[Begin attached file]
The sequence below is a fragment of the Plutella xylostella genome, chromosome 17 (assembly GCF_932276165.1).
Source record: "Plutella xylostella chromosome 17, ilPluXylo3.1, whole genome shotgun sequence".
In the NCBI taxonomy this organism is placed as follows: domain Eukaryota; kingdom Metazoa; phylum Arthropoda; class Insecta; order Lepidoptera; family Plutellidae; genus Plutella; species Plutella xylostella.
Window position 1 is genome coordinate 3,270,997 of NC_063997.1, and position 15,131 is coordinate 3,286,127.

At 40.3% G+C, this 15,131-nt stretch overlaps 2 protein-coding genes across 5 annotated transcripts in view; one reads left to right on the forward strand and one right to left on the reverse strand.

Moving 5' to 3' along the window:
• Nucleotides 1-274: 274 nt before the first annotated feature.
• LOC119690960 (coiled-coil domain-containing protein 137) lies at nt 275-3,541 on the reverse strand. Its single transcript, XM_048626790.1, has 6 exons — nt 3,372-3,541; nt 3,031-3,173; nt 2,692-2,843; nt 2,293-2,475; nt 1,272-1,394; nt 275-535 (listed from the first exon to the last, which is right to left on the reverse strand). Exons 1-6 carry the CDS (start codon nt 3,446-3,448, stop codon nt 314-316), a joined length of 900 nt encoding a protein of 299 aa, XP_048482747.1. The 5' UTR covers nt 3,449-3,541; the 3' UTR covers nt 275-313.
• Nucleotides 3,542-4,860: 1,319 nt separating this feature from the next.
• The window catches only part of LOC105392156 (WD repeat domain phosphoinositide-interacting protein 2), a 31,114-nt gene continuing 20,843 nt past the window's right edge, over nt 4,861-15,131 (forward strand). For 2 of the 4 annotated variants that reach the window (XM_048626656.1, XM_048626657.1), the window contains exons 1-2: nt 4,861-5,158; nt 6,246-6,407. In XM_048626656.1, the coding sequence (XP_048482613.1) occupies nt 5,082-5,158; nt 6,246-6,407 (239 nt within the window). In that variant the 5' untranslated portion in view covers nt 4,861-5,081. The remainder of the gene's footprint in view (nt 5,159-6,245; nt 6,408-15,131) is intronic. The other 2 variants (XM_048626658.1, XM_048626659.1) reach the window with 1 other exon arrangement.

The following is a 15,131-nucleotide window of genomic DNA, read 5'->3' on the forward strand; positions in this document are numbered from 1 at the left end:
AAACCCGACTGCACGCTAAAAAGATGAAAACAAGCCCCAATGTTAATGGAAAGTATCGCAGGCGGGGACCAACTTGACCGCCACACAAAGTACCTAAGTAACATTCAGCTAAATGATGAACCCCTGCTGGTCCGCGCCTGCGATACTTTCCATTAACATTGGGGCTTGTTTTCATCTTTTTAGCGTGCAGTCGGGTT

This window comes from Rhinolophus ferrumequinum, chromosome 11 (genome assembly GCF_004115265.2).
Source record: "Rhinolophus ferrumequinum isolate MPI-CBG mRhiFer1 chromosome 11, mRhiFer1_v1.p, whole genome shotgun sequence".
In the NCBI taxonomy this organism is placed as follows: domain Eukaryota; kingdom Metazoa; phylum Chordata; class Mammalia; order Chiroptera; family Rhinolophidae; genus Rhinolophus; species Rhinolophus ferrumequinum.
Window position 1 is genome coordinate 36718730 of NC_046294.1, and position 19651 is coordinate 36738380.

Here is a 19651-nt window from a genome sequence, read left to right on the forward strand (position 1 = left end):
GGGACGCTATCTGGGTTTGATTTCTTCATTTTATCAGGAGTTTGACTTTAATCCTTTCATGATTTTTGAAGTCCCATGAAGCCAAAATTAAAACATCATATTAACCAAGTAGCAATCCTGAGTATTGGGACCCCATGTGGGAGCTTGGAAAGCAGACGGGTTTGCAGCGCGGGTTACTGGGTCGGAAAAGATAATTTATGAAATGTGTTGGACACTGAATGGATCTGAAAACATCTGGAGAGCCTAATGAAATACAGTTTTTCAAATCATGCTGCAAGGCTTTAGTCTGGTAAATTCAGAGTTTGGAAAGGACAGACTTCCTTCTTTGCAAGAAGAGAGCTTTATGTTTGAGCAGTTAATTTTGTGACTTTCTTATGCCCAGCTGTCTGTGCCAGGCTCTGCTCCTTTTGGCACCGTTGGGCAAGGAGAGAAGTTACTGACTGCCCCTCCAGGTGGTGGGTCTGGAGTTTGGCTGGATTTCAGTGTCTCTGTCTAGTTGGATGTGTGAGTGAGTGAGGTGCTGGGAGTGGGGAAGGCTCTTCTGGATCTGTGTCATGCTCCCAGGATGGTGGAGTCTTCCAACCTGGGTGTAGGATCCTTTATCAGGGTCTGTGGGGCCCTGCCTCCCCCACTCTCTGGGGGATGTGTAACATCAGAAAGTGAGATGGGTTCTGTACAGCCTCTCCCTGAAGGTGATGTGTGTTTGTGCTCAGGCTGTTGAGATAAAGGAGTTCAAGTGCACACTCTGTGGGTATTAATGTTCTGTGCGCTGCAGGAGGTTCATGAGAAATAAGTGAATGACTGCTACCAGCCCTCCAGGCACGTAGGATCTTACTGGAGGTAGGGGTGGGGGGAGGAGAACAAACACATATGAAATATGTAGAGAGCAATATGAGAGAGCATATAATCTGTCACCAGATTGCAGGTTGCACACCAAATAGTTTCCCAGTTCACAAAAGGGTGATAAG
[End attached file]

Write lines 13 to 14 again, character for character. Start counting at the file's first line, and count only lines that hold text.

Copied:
This window comes from Rhinolophus ferrumequinum, chromosome 11 (genome assembly GCF_004115265.2).
Source record: "Rhinolophus ferrumequinum isolate MPI-CBG mRhiFer1 chromosome 11, mRhiFer1_v1.p, whole genome shotgun sequence".